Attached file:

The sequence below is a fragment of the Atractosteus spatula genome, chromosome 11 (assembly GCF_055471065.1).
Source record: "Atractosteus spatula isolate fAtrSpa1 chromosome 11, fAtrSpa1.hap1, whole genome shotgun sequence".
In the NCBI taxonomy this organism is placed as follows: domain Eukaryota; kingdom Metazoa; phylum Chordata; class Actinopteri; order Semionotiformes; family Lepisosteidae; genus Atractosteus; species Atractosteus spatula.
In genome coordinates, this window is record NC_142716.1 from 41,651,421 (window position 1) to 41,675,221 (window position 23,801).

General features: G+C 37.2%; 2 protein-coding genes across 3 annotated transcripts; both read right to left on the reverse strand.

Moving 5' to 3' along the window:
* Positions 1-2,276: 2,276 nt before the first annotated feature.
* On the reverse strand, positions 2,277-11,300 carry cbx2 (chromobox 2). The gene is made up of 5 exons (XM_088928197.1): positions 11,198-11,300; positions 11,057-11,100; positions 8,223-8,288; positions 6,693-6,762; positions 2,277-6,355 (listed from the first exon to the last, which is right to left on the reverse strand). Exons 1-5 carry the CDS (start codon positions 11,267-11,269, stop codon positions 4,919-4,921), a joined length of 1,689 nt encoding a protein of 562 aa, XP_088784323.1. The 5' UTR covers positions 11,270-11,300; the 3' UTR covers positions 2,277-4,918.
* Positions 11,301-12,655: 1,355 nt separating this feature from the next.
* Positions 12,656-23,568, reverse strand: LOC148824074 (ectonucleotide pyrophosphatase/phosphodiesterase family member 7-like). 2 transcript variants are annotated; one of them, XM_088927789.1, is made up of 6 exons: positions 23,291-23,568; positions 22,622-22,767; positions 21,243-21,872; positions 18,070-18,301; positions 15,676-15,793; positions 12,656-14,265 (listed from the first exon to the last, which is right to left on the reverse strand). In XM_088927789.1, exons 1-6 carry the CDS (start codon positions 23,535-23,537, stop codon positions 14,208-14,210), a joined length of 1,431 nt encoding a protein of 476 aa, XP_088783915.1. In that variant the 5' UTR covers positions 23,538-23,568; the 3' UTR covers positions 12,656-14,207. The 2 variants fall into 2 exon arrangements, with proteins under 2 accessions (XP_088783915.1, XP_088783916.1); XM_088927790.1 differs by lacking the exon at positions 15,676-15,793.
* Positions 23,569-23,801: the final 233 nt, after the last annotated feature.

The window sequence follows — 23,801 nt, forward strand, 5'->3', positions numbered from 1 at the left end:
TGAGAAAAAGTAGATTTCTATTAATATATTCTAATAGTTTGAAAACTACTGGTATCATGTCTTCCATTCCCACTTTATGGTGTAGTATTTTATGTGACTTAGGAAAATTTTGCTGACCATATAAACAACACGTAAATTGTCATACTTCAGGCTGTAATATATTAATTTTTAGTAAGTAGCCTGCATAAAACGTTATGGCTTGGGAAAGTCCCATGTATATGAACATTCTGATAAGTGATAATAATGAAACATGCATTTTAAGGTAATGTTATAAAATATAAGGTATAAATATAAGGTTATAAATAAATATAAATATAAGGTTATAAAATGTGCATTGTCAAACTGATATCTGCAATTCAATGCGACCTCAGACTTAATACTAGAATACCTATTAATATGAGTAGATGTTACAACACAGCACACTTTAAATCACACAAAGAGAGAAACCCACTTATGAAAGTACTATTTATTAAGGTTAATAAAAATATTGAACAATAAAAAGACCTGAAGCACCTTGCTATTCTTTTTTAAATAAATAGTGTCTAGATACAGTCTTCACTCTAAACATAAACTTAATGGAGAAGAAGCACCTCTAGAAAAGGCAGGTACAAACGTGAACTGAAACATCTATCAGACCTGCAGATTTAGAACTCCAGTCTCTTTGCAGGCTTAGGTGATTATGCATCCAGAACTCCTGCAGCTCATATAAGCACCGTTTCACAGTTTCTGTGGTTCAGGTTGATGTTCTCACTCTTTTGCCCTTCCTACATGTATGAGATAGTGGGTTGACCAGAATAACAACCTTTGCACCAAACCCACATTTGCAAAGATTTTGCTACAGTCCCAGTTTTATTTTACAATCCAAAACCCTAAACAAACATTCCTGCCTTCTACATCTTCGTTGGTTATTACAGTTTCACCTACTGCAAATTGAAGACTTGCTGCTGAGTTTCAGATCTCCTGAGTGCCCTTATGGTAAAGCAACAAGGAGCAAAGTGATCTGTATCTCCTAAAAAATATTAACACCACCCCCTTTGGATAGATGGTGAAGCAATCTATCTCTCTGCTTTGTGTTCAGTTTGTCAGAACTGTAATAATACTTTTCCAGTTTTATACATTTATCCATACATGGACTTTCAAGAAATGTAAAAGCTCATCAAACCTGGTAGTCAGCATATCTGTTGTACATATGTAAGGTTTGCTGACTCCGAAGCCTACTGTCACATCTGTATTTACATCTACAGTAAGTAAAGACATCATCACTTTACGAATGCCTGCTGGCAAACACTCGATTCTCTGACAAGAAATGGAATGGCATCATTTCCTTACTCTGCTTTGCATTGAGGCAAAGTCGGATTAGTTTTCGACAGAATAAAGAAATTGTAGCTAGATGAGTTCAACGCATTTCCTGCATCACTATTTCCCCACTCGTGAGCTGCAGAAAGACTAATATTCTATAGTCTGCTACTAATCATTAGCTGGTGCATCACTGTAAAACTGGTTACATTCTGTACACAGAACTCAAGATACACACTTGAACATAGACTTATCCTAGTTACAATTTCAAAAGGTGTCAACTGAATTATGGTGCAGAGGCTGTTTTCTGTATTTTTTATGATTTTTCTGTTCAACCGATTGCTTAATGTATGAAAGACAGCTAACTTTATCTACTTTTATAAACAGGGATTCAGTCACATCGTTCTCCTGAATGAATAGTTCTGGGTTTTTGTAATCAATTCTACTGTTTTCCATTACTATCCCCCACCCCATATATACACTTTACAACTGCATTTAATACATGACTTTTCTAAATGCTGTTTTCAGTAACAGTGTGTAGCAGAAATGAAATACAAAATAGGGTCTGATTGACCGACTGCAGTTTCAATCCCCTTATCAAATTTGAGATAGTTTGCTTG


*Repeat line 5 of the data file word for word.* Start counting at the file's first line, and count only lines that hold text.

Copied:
General features: G+C 37.2%; 2 protein-coding genes across 3 annotated transcripts; both read right to left on the reverse strand.